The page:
In her own words- “I am a woman, mother and partner learning to live– really live while being the best version of myself. I am a continuous learner who looks within frequently to understand and correct things so I walk in my grace and power at all times. I was born, raised and still inhabit Richmond, VA. I graduated from VCU after studying Business Administration with a focus in HR. HR is still my stomping ground and will continue to be as I progress in my career.“
To Contact Nicole, email: email@example.com
The Not So Agreeable Woman Who’s Gonna Talk Her Shit!
How many times did you question why you had to do things a certain way or follow particular rules and your parents responded, “Because I said so”? I recall asking why my mother didn’t want us hanging out with the group of kids that we had been around for years. I sneakily hung out with them until one of my friends told me that a 16 year old had taken her virginity and we were 8! (Story for another time.) Another friend told me about his brother teaching him how to smoke weed… still 8 at this time. That didn’t sit well with me but I never told my parents what happened. As I thought about it and evaluated why I would just blindly follow a rule that didn’t make sense or avoid difficult conversations or draw back when someone challenged what I said, I had a “duh” moment! I never learned to challenge things effectively and that response from the adults raising me is where that habit started. They saw it as disrespectful or talking back and it was usually met with a swift hand leaving your lips tingling or some type of punishment. It reinforced the idea of me not speaking up and accepting what others said even when I didn’t agree.
I’ve always avoided any type of conversation that pushed the envelope too far. This practice showed up in how I handled things at school, in my relationships—friendship and romantic—and at work. I found myself always biting my tongue and it is such a laborious task to advocate for myself. When I was in high school, I came up with a plan for my future. I told my counselor that I wanted to take the cosmetology course at Richmond Technical Center. I thought doing hair to pay my way through school was a boss move. I would take up business to open salons and minor in science to learn to make my own hair products that would be used in my salons. She told me, “You are too smart for cosmetology. I don’t think it’s a good idea to send one of my top students to the tech.” This was a moment where I should have pushed the issue and brought in reinforcements but I digressed instead. It is even more stressful to learn how to communicate through difficult situations as an adult. It leads to avoidance of things that should have been addressed in that moment or never dealing with it at all.
I started getting more assertive in my early adult years and continue to train myself to speak up when I feel something isn’t quite right. I was able to reign in a professor who did not seem to understand how to communicate last minute changes or realize that I was an adult who also did not have time to waste — full-time college student with two jobs. At this point, I am the “problem solver” in my relationship who called to get work done in our apartment after many delayed requests, demanded a refund for a trip after receiving horrible service in our hotel or reminding these people that it isn’t the 50’s so an “excuse me” would suffice instead of staring and waiting for me to move. It isn’t an easy task but it is getting easier to advocate for myself.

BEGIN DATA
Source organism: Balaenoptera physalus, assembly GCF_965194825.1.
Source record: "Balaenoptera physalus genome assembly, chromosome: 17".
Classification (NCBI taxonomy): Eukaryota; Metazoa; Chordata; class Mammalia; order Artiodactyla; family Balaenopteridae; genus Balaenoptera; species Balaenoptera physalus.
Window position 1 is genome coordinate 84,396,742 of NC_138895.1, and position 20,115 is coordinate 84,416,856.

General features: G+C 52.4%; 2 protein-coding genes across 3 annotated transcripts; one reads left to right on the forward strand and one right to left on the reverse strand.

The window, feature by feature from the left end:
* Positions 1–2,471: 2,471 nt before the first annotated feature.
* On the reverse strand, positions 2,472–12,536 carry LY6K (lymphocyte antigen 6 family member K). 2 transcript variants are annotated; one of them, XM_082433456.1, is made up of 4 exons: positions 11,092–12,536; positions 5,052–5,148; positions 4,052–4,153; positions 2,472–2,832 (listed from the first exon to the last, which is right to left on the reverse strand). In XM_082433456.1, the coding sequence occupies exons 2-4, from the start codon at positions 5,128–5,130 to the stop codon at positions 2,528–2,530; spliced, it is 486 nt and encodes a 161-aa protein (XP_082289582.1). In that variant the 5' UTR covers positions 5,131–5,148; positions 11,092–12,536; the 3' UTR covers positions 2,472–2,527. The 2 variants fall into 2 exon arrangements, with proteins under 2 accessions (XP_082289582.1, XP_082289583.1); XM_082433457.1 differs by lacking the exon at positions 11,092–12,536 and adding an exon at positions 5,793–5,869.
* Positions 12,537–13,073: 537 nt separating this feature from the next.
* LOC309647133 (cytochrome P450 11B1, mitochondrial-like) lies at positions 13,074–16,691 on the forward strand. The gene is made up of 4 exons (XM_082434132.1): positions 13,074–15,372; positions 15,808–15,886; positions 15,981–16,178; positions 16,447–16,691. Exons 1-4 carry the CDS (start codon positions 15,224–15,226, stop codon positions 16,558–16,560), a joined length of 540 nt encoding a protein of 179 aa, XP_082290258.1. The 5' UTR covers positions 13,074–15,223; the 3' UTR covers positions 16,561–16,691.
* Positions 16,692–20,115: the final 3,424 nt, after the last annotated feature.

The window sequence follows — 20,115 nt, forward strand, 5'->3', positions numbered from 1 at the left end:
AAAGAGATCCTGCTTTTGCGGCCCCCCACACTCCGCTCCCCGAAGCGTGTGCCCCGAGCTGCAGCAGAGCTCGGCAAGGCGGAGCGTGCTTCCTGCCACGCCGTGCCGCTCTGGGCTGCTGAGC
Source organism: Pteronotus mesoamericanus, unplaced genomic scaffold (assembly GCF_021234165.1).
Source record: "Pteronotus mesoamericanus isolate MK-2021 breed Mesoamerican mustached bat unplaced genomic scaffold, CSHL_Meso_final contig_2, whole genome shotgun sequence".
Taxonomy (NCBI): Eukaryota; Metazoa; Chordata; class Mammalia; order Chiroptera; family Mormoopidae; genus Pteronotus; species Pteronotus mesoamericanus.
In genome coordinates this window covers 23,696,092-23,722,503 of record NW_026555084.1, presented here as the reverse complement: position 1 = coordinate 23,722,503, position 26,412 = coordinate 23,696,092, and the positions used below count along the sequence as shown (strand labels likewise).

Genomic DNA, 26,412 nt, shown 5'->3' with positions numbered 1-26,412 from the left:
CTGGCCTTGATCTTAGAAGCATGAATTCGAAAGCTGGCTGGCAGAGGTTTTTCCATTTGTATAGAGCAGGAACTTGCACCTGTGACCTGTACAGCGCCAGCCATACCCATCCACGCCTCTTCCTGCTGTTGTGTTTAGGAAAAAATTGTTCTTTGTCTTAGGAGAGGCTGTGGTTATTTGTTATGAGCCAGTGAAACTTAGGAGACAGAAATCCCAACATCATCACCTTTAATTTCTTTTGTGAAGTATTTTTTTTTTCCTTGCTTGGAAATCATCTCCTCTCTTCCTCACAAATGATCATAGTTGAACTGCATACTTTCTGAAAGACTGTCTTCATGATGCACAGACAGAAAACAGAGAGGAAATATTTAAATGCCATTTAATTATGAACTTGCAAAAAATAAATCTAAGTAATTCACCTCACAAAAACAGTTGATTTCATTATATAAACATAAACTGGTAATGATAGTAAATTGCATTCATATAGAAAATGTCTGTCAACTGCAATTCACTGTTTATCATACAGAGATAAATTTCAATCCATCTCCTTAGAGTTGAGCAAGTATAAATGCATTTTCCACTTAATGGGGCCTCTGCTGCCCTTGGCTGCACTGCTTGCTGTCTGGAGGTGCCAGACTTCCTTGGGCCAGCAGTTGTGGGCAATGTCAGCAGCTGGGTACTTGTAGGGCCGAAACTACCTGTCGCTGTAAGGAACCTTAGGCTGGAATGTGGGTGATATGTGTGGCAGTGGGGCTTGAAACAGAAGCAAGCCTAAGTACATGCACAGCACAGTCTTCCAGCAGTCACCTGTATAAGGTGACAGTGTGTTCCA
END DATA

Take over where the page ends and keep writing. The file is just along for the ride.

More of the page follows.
As I head further into my life as a mother I’ve thought about my approach and how to invoke better parenting practices around communicating. The goal is to ensure that we listen to our kid and answer his questions when he challenges us. He has to learn how to debate his points with a healthy dialogue and be confident in himself and his thoughts. In those times that my parents would have said “because I said so”, I will pause and let him have the floor. Every child needs the room to say things and express what they agree with or what doesn’t make sense. As an adult, it is difficult to process emotions or understand what is happening around us so why not give a child the opportunity to voice their thoughts? This is where that practice ends and we begin anew with top notch communication between an adult and child!
3 Questions I Asked Nicole …
- Why is it more important to be authentic rather than agreeable?
You lose a part of yourself each time you choose to ignore the voice within you and share your real thoughts. It can cause you to not have boundaries, overcommitting and just not being heard. We need authenticity to ensure there is diversity of thought. If we all think homogeneously, there would be no growth or real connections between us.
- What advice would you give someone who is trying to find their voice?
Start small and pick your battles. Every moment does not require nor deserve your energy. As you start having uncomfortable conversations, realize that a disagreement is not necessarily an argument. It will get easier the more you advocate for yourself. Keep it graceful and respectful but speak your truth.
- What is your biggest hope for 2021?
I will end this year having learned to be more patient with myself, being more responsible with my health– mental and physical. I have a few other goals for my career and personal life but I’m not ready to share those quite yet.